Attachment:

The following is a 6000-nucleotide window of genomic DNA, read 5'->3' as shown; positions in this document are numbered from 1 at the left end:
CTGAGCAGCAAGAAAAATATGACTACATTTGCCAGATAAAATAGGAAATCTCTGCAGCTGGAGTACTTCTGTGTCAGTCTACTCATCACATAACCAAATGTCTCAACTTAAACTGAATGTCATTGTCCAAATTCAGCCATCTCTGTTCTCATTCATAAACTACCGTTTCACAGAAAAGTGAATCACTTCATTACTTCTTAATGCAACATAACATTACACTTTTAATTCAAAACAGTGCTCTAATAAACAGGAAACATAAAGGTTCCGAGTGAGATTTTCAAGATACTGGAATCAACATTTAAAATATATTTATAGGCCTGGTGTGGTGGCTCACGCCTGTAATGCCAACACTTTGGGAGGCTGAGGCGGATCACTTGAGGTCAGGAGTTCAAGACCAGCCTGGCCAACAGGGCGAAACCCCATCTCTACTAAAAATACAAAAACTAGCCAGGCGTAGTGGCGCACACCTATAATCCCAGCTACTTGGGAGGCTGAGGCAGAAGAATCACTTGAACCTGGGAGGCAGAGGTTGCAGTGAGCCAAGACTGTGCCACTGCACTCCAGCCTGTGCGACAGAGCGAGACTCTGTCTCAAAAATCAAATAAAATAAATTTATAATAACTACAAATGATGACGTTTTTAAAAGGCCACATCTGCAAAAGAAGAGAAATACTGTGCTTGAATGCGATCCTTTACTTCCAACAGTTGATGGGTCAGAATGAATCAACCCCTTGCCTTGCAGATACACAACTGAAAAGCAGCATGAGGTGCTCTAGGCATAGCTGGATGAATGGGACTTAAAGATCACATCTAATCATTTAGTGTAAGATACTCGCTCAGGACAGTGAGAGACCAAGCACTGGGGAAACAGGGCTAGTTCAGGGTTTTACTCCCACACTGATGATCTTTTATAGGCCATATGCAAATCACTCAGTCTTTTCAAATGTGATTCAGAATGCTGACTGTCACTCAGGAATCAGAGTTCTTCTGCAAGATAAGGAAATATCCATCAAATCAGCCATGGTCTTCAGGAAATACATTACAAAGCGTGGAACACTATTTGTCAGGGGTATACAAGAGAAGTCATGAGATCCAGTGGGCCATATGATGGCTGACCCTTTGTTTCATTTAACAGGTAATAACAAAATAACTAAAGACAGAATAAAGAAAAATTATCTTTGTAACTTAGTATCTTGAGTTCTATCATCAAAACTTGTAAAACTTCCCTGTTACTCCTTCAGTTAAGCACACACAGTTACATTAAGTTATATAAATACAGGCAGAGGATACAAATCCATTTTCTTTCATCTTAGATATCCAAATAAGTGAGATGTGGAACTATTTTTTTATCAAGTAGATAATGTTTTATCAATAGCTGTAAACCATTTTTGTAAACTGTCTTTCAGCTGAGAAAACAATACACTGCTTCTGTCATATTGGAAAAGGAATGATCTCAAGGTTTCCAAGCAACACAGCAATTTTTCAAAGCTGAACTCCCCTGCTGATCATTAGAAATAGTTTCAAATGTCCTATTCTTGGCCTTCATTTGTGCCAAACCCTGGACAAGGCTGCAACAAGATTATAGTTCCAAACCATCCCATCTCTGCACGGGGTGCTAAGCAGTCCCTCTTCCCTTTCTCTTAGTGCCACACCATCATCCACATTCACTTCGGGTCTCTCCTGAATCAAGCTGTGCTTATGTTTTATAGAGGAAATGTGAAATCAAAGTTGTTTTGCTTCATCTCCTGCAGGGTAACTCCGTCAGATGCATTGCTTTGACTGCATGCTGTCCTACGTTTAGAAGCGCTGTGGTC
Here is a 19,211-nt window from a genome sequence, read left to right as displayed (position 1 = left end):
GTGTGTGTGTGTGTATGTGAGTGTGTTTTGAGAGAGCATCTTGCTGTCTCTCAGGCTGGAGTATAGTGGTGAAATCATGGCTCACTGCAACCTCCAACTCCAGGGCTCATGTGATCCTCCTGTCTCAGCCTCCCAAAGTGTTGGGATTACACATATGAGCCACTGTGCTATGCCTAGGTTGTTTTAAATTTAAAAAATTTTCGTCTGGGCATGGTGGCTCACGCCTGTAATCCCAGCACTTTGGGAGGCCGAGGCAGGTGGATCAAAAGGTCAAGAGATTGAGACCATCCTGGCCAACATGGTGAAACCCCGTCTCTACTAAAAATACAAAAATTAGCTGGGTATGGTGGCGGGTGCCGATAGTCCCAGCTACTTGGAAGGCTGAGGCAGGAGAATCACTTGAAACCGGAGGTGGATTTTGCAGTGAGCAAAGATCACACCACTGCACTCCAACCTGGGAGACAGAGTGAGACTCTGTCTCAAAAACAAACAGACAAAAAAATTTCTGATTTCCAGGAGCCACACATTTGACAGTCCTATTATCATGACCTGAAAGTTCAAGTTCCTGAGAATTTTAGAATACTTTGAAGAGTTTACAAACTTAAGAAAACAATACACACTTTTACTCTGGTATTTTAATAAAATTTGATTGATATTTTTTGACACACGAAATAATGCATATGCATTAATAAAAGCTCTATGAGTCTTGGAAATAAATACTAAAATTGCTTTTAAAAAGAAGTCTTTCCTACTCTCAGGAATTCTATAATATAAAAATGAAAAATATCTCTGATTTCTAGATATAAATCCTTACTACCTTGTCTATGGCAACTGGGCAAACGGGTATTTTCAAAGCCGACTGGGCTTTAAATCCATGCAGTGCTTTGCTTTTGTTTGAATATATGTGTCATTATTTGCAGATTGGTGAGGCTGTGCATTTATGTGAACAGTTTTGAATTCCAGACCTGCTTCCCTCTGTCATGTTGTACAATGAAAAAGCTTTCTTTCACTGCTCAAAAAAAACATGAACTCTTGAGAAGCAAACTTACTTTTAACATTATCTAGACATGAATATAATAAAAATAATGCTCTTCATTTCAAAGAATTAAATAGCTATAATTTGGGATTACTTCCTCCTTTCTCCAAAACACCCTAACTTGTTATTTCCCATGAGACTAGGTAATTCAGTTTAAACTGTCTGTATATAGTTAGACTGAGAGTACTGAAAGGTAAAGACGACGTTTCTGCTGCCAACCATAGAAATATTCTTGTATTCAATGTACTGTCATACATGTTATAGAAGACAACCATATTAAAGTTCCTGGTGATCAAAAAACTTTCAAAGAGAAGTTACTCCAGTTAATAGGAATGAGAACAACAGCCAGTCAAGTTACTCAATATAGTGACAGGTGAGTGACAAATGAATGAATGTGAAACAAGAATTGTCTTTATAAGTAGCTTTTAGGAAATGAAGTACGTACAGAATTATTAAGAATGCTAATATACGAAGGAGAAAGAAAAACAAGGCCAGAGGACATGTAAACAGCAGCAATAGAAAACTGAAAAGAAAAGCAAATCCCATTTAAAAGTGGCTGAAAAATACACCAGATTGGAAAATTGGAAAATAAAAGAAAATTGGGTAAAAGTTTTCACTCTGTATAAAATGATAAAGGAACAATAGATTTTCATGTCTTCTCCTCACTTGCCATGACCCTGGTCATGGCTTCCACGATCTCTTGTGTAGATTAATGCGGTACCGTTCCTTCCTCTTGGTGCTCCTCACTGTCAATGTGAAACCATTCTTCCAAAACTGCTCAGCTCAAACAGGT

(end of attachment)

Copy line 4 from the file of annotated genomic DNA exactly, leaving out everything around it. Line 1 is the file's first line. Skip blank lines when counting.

GTGTGTGTGTGTGTATGTGAGTGTGTTTTGAGAGAGCATCTTGCTGTCTCTCAGGCTGGAGTATAGTGGTGAAATCATGGCTCACTGCAACCTCCAACTCCAGGGCTCATGTGATCCTCCTGTCTCAGCCTCCCAAAGTGTTGGGATTACACATATGAGCCACTGTGCTATGCCTAGGTTGTTTTAAATTTAAAAAATTTTCGTCTGGGCATGGTGGCTCACGCCTGTAATCCCAGCACTTTGGGAGGCCGAGGCAGGTGGATCAAAAGGTCAAGAGATTGAGACCATCCTGGCCAACATGGTGAAACCCCGTCTCTACTAAAAATACAAAAATTAGCTGGGTATGGTGGCGGGTGCCGATAGTCCCAGCTACTTGGAAGGCTGAGGCAGGAGAATCACTTGAAACCGGAGGTGGATTTTGCAGTGAGCAAAGATCACACCACTGCACTCCAACCTGGGAGACAGAGTGAGACTCTGTCTCAAAAACAAACAGACAAAAAAATTTCTGATTTCCAGGAGCCACACATTTGACAGTCCTATTATCATGACCTGAAAGTTCAAGTTCCTGAGAATTTTAGAATACTTTGAAGAGTTTACAAACTTAAGAAAACAATACACACTTTTACTCTGGTATTTTAATAAAATTTGATTGATATTTTTTGACACACGAAATAATGCATATGCATTAATAAAAGCTCTATGAGTCTTGGAAATAAATACTAAAATTGCTTTTAAAAAGAAGTCTTTCCTACTCTCAGGAATTCTATAATATAAAAATGAAAAATATCTCTGATTTCTAGATATAAATCCTTACTACCTTGTCTATGGCAACTGGGCAAACGGGTATTTTCAAAGCCGACTGGGCTTTAAATCCATGCAGTGCTTTGCTTTTGTTTGAATATATGTGTCATTATTTGCAGATTGGTGAGGCTGTGCATTTATGTGAACAGTTTTGAATTCCAGACCTGCTTCCCTCTGTCATGTTGTACAATGAAAAAGCTTTCTTTCACTGCTCAAAAAAAACATGAACTCTTGAGAAGCAAACTTACTTTTAACATTATCTAGACATGAATATAATAAAAATAATGCTCTTCATTTCAAAGAATTAAATAGCTATAATTTGGGATTACTTCCTCCTTTCTCCAAAACACCCTAACTTGTTATTTCCCATGAGACTAGGTAATTCAGTTTAAACTGTCTGTATATAGTTAGACTGAGAGTACTGAAAGGTAAAGACGACGTTTCTGCTGCCAACCATAGAAATATTCTTGTATTCAATGTACTGTCATACATGTTATAGAAGACAACCATATTAAAGTTCCTGGTGATCAAAAAACTTTCAAAGAGAAGTTACTCCAGTTAATAGGAATGAGAACAACAGCCAGTCAAGTTACTCAATATAGTGACAGGTGAGTGACAAATGAATGAATGTGAAACAAGAATTGTCTTTATAAGTAGCTTTTAGGAAATGAAGTACGTACAGAATTATTAAGAATGCTAATATACGAAGGAGAAAGAAAAACAAGGCCAGAGGACATGTAAACAGCAGCAATAGAAAACTGAAAAGAAAAGCAAATCCCATTTAAAAGTGGCTGAAAAATACACCAGATTGGAAAATTGGAAAATAAAAGAAAATTGGGTAAAAGTTTTCACTCTGTATAAAATGATAAAGGAACAATAGATTTTCATGTCTTCTCCTCACTTGCCATGACCCTGGTCATGGCTTCCACGATCTCTTGTGTAGATTAATGCGGTACCGTTCCTTCCTCTTGGTGCTCCTCACTGTCAATGTGAAACCATTCTTCCAAAACTGCTCAGCTCAAACAGGT